Thursday, April 30, 2009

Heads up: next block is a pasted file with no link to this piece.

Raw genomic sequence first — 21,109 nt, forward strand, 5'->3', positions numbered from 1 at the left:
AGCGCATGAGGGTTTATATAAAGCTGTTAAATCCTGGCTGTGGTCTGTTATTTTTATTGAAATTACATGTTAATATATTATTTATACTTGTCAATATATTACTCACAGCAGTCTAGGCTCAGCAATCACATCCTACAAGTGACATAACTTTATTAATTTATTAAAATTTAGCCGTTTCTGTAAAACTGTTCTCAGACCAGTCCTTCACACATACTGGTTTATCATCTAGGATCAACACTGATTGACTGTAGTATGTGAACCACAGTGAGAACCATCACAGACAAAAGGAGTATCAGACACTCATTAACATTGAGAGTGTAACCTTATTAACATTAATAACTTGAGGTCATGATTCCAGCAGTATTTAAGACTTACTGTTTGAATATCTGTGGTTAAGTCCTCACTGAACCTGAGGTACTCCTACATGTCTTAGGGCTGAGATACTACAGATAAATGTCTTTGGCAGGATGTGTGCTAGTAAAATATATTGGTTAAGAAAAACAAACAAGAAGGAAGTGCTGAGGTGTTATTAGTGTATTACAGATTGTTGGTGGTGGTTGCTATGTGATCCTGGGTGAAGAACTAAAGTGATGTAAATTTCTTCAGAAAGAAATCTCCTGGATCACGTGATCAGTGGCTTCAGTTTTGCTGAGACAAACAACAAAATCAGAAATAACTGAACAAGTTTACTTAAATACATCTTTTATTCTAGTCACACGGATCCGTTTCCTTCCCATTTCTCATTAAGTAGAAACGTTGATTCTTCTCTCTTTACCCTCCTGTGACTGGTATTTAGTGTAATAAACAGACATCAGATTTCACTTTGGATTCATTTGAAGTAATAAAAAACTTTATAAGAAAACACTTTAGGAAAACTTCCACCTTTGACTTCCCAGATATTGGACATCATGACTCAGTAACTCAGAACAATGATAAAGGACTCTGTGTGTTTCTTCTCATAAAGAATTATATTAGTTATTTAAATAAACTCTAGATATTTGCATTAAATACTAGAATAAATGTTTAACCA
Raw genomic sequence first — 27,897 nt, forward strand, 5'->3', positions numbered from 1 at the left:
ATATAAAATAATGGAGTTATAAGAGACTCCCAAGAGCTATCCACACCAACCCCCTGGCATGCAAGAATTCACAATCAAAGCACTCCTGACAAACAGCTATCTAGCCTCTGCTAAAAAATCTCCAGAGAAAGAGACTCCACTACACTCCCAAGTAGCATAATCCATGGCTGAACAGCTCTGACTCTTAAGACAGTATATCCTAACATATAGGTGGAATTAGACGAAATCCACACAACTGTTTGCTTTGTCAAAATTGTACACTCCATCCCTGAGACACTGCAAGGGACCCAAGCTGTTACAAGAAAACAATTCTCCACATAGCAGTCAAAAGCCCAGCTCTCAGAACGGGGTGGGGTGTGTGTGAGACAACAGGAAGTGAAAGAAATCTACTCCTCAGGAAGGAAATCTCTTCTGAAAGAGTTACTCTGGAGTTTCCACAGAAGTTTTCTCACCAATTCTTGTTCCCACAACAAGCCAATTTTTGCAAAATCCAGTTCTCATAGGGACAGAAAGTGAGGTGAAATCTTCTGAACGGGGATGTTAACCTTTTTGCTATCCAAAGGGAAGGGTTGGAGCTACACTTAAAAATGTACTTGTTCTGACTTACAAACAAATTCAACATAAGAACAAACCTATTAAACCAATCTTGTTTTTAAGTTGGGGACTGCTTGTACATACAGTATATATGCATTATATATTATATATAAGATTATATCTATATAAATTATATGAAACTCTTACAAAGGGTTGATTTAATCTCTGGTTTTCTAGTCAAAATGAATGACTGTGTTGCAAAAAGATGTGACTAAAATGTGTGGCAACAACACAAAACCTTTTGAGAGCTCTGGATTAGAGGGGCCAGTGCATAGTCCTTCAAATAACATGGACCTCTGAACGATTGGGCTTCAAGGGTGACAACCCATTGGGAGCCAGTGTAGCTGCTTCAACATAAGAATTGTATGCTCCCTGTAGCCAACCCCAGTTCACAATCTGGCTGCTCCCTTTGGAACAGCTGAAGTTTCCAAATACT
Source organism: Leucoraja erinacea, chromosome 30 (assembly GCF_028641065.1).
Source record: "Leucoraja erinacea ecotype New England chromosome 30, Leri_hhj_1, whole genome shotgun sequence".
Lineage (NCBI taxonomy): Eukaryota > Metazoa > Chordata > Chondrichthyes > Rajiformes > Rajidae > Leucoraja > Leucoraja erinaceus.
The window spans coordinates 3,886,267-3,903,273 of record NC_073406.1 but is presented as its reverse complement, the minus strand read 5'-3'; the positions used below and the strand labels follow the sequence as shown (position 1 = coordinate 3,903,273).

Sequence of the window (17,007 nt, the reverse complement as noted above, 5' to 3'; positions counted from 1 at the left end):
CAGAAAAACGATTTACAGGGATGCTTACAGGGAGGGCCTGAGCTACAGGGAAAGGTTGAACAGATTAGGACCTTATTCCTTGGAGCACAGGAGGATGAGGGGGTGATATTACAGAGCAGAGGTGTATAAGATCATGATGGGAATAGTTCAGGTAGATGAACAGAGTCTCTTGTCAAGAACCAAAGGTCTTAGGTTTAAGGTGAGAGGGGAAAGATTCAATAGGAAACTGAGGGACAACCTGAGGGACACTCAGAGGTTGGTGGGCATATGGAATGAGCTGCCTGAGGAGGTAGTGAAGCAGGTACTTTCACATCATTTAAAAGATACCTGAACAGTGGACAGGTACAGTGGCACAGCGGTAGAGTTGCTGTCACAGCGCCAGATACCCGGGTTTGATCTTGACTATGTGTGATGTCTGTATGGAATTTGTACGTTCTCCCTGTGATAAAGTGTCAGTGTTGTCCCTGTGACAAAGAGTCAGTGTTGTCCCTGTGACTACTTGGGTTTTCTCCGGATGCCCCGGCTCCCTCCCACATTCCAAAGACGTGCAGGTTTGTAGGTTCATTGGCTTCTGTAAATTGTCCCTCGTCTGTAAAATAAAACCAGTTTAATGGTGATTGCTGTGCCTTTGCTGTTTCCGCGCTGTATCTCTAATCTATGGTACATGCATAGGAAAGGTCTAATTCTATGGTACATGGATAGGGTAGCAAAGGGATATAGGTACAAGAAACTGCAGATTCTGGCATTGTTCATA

A friend once told me that there is always something curious that makes you very aware that you have arrived in India. In our case, it was nothing spectacular – an hour trip through very congested traffic at 10.30 pm, to get to an alley in Old Delhi where a cow was munching on some food scarps and an old man peeing by the side, just at the entrance of our hostel – if we had not just arrived from super clean and super organised Singapore. Yet we had no culture shock; we felt we needed to adjust more when we arrived to New Zealand from Africa than this time round. We spent a few days in lovely Old Delhi, where the fragrance of incense and fried samosas blends with that of car fumes, cow dung and human urine. What was initially overwhelming was the sheer mass of human bodies and vehicles we had to make our way through to reach any destination, which made distances feel longer than they really were. But you quickly forget about all of this when you sit down to sample vegetable thali, aloo gobi or any other excellent Indian delicacy we had the fortune to taste. Needless to say, these Indian dishes taste much better served at a small, hole in the wall dhaba than at any expensive Indian restaurant back home.